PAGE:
MIT Press has a book, "Unlocking the Clubhouse: Women in Computing," (Title link goes straight to the book on Amazon) which discusses how family, education, and institutional barriers often keep Computer Science a women's field. (Photo link below connects to my Amazon Associates account.)
A short synopsis is that boys are often encouraged to take things apart and "break things," while girls are often conditioned not to do that.
Chapter 2 "Middle and High School: A Room of His Own" particularly discusses how family computers may be stored in the boys bedroom. If there are multiple computers, he may receive one of his own.
Yesterday I posted about how I got my first personal laptop about 2 years ago. It's strange to look back and realize how inhibiting sharing a desktop computer with my husband could be. I didn't want to interfere with anything that he might need it for.
This laptop is the first computer that's been entirely mine, the first one that I've felt comfortable configuring to my liking. Soon after I got it, I set it to dual-boot with Ubuntu. But since my graduate school classmates were using Microsoft Word, I stuck to the Windows side, until yesterday.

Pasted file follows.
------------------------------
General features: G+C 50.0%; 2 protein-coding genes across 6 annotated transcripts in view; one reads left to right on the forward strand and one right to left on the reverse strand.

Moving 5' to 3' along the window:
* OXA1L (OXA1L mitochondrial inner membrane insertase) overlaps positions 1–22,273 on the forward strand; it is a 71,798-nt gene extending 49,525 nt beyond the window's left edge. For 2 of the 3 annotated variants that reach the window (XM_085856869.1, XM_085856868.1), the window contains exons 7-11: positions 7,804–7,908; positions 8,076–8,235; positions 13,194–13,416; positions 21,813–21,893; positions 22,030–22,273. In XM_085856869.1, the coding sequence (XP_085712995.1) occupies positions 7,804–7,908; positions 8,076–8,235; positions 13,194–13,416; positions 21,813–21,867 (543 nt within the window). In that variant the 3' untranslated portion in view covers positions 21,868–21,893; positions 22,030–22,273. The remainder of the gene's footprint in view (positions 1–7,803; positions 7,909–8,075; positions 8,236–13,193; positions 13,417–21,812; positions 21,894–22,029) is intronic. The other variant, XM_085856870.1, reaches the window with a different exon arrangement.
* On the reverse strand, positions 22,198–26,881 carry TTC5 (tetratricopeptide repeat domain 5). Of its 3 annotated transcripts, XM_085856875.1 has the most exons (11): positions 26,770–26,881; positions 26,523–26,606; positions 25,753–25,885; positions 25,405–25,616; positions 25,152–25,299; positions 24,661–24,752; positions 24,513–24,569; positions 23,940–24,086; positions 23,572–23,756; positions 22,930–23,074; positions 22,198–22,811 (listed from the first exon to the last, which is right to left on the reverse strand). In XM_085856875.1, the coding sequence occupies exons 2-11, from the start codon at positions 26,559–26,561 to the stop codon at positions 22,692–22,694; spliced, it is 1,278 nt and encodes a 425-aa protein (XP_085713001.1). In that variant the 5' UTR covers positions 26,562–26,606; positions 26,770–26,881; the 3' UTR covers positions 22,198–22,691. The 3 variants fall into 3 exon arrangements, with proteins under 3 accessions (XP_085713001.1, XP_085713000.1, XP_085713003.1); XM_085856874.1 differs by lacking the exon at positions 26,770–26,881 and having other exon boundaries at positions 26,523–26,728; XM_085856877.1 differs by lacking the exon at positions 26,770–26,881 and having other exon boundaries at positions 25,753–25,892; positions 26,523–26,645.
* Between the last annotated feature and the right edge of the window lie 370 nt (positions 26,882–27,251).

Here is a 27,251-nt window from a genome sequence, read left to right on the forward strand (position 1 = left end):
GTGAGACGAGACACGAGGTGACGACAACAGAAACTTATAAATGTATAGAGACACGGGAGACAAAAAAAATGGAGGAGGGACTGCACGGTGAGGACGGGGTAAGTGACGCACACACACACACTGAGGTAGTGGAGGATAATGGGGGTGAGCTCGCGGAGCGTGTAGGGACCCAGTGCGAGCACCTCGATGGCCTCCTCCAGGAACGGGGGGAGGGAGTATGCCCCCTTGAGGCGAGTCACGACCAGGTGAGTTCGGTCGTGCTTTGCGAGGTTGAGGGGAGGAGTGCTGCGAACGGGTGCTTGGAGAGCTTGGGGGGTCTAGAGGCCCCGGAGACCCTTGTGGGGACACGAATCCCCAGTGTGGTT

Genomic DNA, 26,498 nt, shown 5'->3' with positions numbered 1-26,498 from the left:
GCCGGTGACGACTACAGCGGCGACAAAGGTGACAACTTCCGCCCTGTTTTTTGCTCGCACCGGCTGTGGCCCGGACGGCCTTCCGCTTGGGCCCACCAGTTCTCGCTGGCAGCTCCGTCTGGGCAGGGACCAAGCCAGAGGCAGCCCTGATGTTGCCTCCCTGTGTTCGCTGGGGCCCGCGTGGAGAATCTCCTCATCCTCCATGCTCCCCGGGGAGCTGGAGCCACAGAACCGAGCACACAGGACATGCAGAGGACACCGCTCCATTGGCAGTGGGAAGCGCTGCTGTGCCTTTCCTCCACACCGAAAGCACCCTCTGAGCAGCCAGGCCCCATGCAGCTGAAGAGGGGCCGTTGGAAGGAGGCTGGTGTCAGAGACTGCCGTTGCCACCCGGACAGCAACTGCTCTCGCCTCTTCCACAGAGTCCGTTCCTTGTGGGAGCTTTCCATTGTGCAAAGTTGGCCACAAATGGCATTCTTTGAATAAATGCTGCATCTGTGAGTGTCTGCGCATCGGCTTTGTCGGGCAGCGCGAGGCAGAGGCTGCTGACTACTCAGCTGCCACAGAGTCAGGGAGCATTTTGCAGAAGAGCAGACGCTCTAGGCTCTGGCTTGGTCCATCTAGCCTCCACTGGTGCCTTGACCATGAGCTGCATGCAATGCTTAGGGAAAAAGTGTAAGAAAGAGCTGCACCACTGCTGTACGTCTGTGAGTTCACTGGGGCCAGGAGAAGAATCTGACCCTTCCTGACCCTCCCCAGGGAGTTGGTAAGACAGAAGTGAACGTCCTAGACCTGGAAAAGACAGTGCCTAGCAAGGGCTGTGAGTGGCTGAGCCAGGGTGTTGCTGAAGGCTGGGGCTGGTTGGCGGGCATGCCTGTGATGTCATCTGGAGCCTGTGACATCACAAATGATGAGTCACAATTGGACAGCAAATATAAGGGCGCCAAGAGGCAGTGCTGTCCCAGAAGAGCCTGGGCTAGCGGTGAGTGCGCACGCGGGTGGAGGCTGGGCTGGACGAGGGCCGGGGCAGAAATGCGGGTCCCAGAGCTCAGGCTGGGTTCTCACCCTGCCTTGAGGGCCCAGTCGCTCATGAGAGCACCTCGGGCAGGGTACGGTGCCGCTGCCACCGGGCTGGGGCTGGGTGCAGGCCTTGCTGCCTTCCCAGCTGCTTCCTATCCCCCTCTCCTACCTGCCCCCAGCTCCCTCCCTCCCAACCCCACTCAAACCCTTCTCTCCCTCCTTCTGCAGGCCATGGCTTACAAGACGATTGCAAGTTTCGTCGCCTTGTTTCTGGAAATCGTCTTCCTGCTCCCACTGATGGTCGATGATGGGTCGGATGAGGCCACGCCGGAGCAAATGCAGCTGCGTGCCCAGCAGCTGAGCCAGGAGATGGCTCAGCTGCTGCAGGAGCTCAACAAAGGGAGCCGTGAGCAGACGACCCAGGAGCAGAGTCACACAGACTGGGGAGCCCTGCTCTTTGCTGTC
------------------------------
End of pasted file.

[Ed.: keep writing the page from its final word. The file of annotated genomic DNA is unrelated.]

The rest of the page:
I've described my attempts to use my old Lego Mindstorms Robotics Invention System 2.0 with this Windows 7 laptop. Some online users have recommended using Linux with a Windows XP Virtual Machine. So yesterday I logged on to the Ubuntu side, and began playing around with it. It downloaded some updates, and then said it needed to reboot. I told it to go ahead, and then it looked like the screen froze. Eventually I powered it down myself... and now the Ubuntu side won't load.
I think I'll need to reinstall Ubuntu Linux.
Meanwhile, I set up a Virtual Machine on the Windows side, and loaded it with an old Windows XP disk. The Lego Mindstorms software is set up to run on it. I got a driver for the tower to work with XP, however there seems to be an error getting it from Windows 7 to the VM. So now I'm back to trying Linux.